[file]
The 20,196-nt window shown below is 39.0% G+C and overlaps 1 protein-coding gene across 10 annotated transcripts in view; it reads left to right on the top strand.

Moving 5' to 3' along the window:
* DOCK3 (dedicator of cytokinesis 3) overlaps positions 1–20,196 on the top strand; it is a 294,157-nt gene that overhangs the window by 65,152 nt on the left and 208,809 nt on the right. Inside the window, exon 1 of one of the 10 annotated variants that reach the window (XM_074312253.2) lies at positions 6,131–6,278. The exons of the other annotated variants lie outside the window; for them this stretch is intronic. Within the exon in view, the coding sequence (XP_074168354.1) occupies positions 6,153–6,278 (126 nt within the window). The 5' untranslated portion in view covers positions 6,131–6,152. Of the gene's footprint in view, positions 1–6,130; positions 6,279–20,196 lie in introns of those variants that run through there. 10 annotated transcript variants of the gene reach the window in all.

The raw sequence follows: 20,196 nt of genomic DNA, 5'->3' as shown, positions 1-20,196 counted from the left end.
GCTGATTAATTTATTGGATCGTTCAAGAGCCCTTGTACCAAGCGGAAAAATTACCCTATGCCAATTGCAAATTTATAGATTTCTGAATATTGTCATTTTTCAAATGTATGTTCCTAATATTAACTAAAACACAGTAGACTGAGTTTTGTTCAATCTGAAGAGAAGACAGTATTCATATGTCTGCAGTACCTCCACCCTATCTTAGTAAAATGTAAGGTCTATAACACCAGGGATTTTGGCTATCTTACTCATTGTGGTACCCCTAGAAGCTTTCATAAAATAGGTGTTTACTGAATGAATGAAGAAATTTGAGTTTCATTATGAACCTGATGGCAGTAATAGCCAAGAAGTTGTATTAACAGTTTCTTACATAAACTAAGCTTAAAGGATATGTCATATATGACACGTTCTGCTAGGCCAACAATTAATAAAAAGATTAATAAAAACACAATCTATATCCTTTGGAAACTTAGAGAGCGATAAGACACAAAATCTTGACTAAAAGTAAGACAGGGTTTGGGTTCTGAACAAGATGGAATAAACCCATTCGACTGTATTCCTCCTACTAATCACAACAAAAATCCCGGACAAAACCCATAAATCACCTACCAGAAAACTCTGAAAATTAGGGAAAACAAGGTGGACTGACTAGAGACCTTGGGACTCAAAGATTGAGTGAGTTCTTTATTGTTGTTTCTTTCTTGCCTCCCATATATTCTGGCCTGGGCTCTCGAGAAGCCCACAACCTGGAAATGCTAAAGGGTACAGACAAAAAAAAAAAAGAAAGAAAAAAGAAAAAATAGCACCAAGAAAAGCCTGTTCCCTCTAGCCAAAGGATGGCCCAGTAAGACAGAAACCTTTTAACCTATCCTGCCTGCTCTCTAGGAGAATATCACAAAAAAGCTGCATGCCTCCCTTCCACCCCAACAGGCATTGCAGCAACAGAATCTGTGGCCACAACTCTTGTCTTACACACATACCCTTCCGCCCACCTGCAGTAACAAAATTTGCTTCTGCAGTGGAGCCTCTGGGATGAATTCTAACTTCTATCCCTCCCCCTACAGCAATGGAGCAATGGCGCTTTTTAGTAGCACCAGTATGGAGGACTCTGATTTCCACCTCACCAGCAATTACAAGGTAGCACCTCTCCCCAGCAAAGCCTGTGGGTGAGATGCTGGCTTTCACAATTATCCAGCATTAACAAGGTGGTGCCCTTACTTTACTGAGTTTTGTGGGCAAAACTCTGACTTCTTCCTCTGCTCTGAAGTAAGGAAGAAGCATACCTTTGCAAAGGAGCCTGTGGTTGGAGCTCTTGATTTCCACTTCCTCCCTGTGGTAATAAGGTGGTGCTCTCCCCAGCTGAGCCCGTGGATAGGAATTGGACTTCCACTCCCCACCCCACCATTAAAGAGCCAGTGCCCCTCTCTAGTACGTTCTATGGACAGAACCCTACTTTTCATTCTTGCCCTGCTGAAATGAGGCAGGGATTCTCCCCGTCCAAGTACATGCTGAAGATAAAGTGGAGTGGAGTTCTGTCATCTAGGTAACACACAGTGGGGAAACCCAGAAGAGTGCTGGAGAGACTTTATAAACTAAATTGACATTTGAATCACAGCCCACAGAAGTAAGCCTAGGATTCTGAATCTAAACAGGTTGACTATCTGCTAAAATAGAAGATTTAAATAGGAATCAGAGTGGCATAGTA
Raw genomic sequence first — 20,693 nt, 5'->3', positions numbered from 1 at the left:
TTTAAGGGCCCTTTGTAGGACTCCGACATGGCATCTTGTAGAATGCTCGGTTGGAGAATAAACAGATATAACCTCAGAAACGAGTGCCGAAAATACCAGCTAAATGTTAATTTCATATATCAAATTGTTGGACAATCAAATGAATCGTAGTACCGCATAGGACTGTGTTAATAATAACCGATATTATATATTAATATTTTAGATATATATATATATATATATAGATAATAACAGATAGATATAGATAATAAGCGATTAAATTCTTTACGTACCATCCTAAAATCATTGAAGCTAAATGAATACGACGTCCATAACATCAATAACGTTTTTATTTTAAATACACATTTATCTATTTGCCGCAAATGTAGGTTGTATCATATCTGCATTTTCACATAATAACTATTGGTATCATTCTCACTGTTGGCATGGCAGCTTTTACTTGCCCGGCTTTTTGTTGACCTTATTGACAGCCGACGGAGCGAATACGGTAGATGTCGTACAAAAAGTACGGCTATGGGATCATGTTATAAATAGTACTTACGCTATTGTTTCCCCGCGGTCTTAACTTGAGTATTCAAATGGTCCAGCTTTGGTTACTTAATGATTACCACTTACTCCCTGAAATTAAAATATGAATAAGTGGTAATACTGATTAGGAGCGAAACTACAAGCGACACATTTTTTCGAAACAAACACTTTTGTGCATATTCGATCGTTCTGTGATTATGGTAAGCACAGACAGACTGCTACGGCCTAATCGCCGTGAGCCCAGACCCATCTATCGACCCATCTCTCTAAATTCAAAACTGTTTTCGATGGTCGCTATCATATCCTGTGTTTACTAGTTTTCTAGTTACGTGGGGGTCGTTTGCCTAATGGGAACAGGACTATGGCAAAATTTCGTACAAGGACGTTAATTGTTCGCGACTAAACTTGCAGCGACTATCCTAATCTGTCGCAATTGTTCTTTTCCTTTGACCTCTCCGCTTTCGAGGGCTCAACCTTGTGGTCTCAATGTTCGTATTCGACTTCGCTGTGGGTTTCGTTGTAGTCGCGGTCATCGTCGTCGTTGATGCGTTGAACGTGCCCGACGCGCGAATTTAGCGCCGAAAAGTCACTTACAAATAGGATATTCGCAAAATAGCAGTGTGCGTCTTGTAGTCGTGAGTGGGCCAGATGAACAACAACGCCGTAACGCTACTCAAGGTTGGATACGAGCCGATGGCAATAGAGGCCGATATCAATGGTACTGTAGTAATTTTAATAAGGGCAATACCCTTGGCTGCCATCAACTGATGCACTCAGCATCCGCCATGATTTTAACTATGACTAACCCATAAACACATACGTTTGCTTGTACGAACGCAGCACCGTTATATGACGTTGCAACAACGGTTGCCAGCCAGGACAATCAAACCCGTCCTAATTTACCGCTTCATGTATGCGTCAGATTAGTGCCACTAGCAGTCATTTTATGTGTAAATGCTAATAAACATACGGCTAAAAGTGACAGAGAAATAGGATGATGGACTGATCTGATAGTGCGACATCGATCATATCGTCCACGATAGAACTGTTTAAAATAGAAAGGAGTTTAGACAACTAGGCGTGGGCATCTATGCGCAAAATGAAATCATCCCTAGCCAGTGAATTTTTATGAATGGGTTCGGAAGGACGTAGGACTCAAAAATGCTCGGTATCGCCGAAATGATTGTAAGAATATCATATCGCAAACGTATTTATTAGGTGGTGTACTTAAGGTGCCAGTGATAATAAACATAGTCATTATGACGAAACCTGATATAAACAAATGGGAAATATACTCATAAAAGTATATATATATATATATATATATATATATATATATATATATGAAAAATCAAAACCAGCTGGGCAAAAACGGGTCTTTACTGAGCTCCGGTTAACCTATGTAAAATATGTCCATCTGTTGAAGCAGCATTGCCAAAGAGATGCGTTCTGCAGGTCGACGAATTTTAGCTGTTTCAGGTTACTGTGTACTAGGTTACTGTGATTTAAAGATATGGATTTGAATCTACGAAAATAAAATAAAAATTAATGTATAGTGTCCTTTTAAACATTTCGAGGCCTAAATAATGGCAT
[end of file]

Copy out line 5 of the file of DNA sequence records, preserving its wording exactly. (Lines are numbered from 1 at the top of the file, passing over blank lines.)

GCTGATTAATTTATTGGATCGTTCAAGAGCCCTTGTACCAAGCGGAAAAATTACCCTATGCCAATTGCAAATTTATAGATTTCTGAATATTGTCATTTTTCAAATGTATGTTCCTAATATTAACTAAAACACAGTAGACTGAGTTTTGTTCAATCTGAAGAGAAGACAGTATTCATATGTCTGCAGTACCTCCACCCTATCTTAGTAAAATGTAAGGTCTATAACACCAGGGATTTTGGCTATCTTACTCATTGTGGTACCCCTAGAAGCTTTCATAAAATAGGTGTTTACTGAATGAATGAAGAAATTTGAGTTTCATTATGAACCTGATGGCAGTAATAGCCAAGAAGTTGTATTAACAGTTTCTTACATAAACTAAGCTTAAAGGATATGTCATATATGACACGTTCTGCTAGGCCAACAATTAATAAAAAGATTAATAAAAACACAATCTATATCCTTTGGAAACTTAGAGAGCGATAAGACACAAAATCTTGACTAAAAGTAAGACAGGGTTTGGGTTCTGAACAAGATGGAATAAACCCATTCGACTGTATTCCTCCTACTAATCACAACAAAAATCCCGGACAAAACCCATAAATCACCTACCAGAAAACTCTGAAAATTAGGGAAAACAAGGTGGACTGACTAGAGACCTTGGGACTCAAAGATTGAGTGAGTTCTTTATTGTTGTTTCTTTCTTGCCTCCCATATATTCTGGCCTGGGCTCTCGAGAAGCCCACAACCTGGAAATGCTAAAGGGTACAGACAAAAAAAAAAAAGAAAGAAAAAAGAAAAAATAGCACCAAGAAAAGCCTGTTCCCTCTAGCCAAAGGATGGCCCAGTAAGACAGAAACCTTTTAACCTATCCTGCCTGCTCTCTAGGAGAATATCACAAAAAAGCTGCATGCCTCCCTTCCACCCCAACAGGCATTGCAGCAACAGAATCTGTGGCCACAACTCTTGTCTTACACACATACCCTTCCGCCCACCTGCAGTAACAAAATTTGCTTCTGCAGTGGAGCCTCTGGGATGAATTCTAACTTCTATCCCTCCCCCTACAGCAATGGAGCAATGGCGCTTTTTAGTAGCACCAGTATGGAGGACTCTGATTTCCACCTCACCAGCAATTACAAGGTAGCACCTCTCCCCAGCAAAGCCTGTGGGTGAGATGCTGGCTTTCACAATTATCCAGCATTAACAAGGTGGTGCCCTTACTTTACTGAGTTTTGTGGGCAAAACTCTGACTTCTTCCTCTGCTCTGAAGTAAGGAAGAAGCATACCTTTGCAAAGGAGCCTGTGGTTGGAGCTCTTGATTTCCACTTCCTCCCTGTGGTAATAAGGTGGTGCTCTCCCCAGCTGAGCCCGTGGATAGGAATTGGACTTCCACTCCCCACCCCACCATTAAAGAGCCAGTGCCCCTCTCTAGTACGTTCTATGGACAGAACCCTACTTTTCATTCTTGCCCTGCTGAAATGAGGCAGGGATTCTCCCCGTCCAAGTACATGCTGAAGATAAAGTGGAGTGGAGTTCTGTCATCTAGGTAACACACAGTGGGGAAACCCAGAAGAGTGCTGGAGAGACTTTATAAACTAAATTGACATTTGAATCACAGCCCACAGAAGTAAGCCTAGGATTCTGAATCTAAACAGGTTGACTATCTGCTAAAATAGAAGATTTAAATAGGAATCAGAGTGGCATAGTA